Another object of the present invention is to provide a relatively inexpensive teaching machine, which is capable of performing meaningful teaching functions.

Still another object of the present invention is to provide a teaching machine which is relatively durable and tamperproof.

It is an added object of the present invention to provide a card record member having a plurality of visually readable statements of problems thereon in which the machine is responsive to an indication on the card to determine whether the problem is presented in an equation or algorithm format.

A further object of the present invention is to provide a card record member which is efficiently designed to provide problems and answers in limited space.

It is yet another object of the present invention to provide a card record member which can be used repeatedly and on which the answers cannot be detected without the student's using the machine in which the card is utilized.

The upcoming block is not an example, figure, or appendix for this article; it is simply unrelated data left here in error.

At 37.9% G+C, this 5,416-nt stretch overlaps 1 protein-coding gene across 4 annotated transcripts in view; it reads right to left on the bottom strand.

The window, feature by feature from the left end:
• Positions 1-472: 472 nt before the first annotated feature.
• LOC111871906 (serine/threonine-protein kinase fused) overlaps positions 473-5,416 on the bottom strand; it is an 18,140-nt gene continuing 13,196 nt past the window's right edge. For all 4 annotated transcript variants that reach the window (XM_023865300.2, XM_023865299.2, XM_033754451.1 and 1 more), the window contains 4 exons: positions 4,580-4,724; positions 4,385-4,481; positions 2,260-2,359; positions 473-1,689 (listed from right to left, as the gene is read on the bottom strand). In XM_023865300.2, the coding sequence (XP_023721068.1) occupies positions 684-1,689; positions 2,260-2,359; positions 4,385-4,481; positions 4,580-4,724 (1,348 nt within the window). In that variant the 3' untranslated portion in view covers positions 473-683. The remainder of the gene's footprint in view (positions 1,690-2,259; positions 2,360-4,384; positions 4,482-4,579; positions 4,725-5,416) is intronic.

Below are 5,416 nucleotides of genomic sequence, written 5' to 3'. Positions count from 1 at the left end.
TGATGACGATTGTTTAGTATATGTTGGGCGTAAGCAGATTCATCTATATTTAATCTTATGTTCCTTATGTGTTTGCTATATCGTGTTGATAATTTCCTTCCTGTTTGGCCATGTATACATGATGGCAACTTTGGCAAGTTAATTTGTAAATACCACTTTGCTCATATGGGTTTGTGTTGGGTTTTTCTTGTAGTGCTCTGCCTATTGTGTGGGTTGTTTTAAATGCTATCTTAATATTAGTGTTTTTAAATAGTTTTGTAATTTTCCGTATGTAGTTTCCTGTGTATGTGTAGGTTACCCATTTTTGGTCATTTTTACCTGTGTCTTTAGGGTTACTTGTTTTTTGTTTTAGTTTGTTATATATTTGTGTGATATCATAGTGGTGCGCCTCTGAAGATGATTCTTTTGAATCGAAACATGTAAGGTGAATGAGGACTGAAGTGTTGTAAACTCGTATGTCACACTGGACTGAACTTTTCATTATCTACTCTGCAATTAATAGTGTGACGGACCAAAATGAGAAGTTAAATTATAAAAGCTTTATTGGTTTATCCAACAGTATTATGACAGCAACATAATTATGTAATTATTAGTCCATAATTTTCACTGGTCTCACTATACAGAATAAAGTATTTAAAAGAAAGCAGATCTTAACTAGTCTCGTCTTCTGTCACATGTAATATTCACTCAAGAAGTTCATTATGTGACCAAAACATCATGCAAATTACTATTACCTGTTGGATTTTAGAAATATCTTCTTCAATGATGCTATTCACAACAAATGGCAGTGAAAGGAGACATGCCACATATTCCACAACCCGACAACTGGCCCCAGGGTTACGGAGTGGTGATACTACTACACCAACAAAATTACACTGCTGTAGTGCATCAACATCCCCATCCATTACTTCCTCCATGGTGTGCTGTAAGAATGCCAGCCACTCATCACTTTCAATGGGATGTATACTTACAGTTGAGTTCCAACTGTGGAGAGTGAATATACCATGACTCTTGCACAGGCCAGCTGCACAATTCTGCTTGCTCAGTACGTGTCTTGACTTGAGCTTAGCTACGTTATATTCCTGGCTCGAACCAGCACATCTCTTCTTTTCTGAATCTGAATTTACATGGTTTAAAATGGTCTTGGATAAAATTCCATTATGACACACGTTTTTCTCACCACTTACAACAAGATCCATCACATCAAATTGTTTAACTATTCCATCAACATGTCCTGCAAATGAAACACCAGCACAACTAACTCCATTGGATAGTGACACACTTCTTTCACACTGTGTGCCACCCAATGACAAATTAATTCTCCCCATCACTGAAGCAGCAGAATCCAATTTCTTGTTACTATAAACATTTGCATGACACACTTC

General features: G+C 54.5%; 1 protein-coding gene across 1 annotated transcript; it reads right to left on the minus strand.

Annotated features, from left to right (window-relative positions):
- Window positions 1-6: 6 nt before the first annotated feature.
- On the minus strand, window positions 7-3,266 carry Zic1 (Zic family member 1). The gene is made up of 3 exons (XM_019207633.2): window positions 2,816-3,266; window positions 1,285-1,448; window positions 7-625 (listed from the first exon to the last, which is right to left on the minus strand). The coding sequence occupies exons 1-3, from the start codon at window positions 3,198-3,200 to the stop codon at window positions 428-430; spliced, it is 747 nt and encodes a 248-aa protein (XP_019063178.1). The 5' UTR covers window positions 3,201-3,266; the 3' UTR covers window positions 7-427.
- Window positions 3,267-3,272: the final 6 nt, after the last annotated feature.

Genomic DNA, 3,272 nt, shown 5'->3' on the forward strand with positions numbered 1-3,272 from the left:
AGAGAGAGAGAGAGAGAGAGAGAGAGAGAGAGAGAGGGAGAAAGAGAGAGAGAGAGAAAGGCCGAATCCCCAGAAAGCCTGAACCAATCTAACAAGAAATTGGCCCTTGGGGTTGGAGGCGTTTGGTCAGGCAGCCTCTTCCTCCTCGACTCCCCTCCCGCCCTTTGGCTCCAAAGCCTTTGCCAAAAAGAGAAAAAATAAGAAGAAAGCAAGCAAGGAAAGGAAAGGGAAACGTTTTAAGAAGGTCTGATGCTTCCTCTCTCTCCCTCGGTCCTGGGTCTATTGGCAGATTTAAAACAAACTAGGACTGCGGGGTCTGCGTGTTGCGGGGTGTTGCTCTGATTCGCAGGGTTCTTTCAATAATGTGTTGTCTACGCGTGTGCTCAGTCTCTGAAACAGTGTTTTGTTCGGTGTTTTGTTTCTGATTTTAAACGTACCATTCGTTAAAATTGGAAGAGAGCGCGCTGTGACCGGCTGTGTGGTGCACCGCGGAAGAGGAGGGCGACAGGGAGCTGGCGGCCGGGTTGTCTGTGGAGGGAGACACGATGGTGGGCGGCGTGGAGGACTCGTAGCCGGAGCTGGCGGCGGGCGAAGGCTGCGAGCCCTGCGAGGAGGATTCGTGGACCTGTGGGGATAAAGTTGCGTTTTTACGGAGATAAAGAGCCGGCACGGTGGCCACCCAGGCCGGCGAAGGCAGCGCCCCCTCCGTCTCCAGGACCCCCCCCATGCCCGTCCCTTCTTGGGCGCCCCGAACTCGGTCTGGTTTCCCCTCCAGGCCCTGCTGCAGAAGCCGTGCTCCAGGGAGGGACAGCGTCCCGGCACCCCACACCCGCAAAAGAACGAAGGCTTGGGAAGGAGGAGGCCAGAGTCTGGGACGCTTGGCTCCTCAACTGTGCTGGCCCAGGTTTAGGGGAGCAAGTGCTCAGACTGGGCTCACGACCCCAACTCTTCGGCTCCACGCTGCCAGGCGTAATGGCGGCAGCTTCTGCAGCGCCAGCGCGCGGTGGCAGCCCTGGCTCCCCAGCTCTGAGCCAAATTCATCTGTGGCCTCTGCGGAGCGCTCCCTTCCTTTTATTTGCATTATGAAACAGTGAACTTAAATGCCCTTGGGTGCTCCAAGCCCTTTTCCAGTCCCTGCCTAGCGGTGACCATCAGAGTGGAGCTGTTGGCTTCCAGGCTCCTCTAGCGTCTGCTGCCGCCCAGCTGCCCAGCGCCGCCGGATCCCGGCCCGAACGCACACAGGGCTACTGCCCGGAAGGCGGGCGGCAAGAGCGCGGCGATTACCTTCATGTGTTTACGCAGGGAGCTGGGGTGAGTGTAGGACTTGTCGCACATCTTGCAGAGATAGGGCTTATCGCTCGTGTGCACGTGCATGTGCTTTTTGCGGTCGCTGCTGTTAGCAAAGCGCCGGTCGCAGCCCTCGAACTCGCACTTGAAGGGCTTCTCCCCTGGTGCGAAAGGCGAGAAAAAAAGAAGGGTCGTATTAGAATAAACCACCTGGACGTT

Another object of the present invention is to provide a card record member which can present problems in either an algorithm or equation format.

It is still another object of the present invention to provide a card record member which coacts with apparatus in the machine to alternately select viewing apertures for use in conjunction with problems printed on the card.

Other objects and advantages will be apparent from the following description of an embodiment of the invention, and the novel features will be particularly pointed out hereinafter in connection with the appended claims.

BRIEF DESCRIPTION OF THE DRAWINGS

FIG. 1 is a front view of a preferred embodiment of the teaching machine in accordance with the invention.

FIG. 2 is a side view of the teaching machine of FIG. 1.